Senator Joni Ernst remarks at the National Security Commission on Artificial Intelligence, November 5, 2019.
Ernst from Iowa, if you would please join me in welcoming the senator to make some remarks.
Oh, good afternoon, everyone, how’s the day going for you?
Very good. Good, excellent, thank you. I’m Joni Ernst, and I am the junior senator for the great state of Iowa, I have the great honor of serving my constituents in an area, of course, that I think many of us are very concerned about, and that’s exactly why you’re here today. But again, thank you Katerina, very much, for the warm introduction, and it is a privilege to help kickstart this commission, and I look forward to keeping up with all the great work that you will be doing. It is truly incredible that such a promising technology like AI can touch so many sectors of our society, from government to academia, and many other areas in between. And as a member of the Senate Armed Services Committee, I viewed much of the development of AI through the lens of national security. AI and machine learning are rapidly growing fields with potentially significant implications for our national defense. The 2018 National Defense Strategy outlines eight key capability areas that require modernization in order for our military to maintain or regain our war-fighting advantage, and one of those areas is the advancement of autonomous and artificially intelligent systems. I am glad the Department of Defense is diligently implementing these recommendations and already developing AI for military functions to support many mission areas to include intelligence collection and analysis, logistics, command and control, and semi-autonomous and autonomous systems. It is clear that Congress has the ability to further help shape the development of AI. Within the Senate Armed Services Committee, I sit on the Readiness Subcommittee and also chair the Subcommittee on Emerging Threats and Capabilities. These are complementary subcommittee assignments, especially when it comes to technologies such as artificial intelligence. AS ETC chairman, I have held hearings and directed attention to emerging technologies like AI and our efforts to ensure the DOD is well-positioned to outpace our adversaries and maintain a strategic advantage in these key technologies. On the readiness side, just last week I was asked how the US military can recruit and retain its next generation of leaders, and I believe when our patriotic young men and women raise their right hands to pledge their lives to our national defense, we have the responsibility to ensure that they are equipped with the best and the newest of technologies. AI has already been incorporated into military operations in Iraq and in Syria. We now have to look beyond the fight against global terrorism and assess how we match up in the area of increasing great-power competition. Russia continues to develop AI applications in robotics and other sectors, and it is also no secret that China seeks to displace the United States in many areas. In 2017, China released a plan to assume the global lead in AI development by 2030. By leveraging military-civil fusion to realize these goals, China has poured millions into Chinese Communist party-run, state-owned enterprises, so a question often posed is how can the United States counter this level of investment? We cannot match dollar for dollar, nor do we engage in IP theft or forced technology transfers, but we can ensure the strength of American academia and its private sector. From our coasts to America’s heartland, our universities and technical schools create a pipeline of innovators ready to spearhead our nation’s technological leadership. It is our job in Congress to equip our agencies with the correct tools and adequate authorities to engage these innovators and to bring on board the best and the brightest to ensure we stay well ahead of the pack. Our strength also lies in our global network of partners and allies, those who share our values and are committed to freedom of thought. This cooperation sets the stage for the ethical use of the AI applications. It also ensures that we continue to drive the development of AI in such a way that provides global benefits, while preserving our shared values for decades to come. Through my role in Congress, I will continue to look for ways to open up those avenues of cooperation and bolster our partnerships around the globe, and that way we can prove to our enervators, to our men and women in uniform, that we are 100% behind them. I remain confident in America’s continued leadership in AI development, and I commend the work the Commission and its partners are doing today. Thank you for allowing me just a few moments to share some thoughts with you. I certainly appreciate all the great work that you’re doing and look forward to spending more time with you in the future as we continue to work through the many challenges in a AI. Thank you all very much for being here today, and I look forward to many of the interesting partnerships yet to come, thank you very much for your time.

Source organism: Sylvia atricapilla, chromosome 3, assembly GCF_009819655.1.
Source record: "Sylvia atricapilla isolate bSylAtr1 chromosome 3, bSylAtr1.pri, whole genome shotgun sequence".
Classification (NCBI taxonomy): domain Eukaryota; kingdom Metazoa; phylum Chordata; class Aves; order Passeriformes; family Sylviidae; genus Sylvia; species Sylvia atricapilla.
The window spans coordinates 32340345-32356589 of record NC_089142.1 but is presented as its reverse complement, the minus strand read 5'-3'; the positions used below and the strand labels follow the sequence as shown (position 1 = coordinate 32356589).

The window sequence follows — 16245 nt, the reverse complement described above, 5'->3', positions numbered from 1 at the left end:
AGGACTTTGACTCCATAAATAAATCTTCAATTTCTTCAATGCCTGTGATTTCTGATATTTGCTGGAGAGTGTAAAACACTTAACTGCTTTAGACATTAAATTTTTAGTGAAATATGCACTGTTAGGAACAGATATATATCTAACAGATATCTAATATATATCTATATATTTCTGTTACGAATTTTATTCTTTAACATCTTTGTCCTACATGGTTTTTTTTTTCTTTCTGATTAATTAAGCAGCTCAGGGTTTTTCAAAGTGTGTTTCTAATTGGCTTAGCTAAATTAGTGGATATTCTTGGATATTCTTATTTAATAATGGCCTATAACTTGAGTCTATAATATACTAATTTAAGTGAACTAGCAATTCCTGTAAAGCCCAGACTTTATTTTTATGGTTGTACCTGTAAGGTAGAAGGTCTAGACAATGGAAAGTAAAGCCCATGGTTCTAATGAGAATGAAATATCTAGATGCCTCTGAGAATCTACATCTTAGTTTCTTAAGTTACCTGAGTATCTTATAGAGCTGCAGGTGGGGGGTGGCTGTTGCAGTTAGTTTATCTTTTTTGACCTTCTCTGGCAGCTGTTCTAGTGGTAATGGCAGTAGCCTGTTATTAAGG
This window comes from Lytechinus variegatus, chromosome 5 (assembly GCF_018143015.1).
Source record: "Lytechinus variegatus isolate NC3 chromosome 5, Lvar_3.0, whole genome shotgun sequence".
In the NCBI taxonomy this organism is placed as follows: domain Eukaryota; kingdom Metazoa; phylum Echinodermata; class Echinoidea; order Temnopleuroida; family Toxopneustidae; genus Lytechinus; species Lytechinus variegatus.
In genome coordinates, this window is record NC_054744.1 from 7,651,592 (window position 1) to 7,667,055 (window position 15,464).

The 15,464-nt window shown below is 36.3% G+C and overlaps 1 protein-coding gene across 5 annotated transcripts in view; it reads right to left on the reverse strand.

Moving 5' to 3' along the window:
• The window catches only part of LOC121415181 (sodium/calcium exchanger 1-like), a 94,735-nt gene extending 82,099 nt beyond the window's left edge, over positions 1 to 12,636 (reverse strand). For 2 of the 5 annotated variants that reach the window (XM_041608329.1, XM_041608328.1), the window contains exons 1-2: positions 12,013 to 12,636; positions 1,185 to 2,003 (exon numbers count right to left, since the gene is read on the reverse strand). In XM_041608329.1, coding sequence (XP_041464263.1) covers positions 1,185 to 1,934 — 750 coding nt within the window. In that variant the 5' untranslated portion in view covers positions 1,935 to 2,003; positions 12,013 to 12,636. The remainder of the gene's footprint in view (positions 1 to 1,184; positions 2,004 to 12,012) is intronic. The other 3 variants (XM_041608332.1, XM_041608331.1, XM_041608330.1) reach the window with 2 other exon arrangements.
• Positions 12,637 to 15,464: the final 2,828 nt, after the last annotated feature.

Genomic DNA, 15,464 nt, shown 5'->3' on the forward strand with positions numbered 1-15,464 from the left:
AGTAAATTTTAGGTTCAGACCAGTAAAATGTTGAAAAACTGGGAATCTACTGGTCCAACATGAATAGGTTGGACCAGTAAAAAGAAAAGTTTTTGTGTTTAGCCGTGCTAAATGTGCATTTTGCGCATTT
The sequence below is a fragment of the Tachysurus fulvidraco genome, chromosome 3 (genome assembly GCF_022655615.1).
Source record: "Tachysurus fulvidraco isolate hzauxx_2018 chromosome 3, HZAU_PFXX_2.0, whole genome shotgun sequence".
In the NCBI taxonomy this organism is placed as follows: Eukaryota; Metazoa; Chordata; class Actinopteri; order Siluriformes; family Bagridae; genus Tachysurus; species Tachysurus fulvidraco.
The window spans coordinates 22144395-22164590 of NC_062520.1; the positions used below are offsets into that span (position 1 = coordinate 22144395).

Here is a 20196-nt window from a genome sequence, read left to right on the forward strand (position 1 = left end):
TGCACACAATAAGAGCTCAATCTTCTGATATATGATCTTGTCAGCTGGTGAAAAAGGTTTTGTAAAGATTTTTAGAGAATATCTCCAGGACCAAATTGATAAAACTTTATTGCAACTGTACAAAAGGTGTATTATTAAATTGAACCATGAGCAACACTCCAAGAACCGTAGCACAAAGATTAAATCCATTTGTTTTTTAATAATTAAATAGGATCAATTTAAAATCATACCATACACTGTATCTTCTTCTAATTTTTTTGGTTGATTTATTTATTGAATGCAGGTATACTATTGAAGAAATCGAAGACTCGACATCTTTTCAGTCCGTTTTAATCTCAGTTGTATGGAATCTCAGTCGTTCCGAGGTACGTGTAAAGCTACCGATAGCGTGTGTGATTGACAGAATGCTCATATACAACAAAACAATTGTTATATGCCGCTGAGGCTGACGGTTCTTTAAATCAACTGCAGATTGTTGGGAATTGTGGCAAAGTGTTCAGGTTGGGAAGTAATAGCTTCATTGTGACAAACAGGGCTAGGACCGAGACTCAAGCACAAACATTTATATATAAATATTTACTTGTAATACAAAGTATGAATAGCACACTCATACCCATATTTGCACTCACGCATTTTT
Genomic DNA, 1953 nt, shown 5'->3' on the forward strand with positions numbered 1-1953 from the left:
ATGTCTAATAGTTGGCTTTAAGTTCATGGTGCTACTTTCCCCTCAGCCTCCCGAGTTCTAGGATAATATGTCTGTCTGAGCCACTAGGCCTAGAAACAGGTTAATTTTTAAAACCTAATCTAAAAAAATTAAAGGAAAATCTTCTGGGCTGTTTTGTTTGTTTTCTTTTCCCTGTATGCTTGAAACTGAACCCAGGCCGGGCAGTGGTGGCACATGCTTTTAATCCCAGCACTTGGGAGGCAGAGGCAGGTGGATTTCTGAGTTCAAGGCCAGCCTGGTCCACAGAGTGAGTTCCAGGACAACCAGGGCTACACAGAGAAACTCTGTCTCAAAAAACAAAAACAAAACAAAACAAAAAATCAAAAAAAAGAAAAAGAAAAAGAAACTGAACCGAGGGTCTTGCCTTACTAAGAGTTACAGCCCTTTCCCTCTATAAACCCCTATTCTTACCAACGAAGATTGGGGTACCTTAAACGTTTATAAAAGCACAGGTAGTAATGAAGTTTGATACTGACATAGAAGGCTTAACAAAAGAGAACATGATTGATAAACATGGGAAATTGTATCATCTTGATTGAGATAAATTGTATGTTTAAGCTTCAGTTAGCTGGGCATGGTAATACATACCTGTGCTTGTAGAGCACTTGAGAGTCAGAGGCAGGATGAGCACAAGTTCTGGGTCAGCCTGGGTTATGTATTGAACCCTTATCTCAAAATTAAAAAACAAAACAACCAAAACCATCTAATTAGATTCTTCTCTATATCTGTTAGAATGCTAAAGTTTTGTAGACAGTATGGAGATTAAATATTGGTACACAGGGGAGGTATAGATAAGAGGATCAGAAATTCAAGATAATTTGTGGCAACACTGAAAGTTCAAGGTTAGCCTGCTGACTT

[Woman] Thank you so much (slurs words) your time.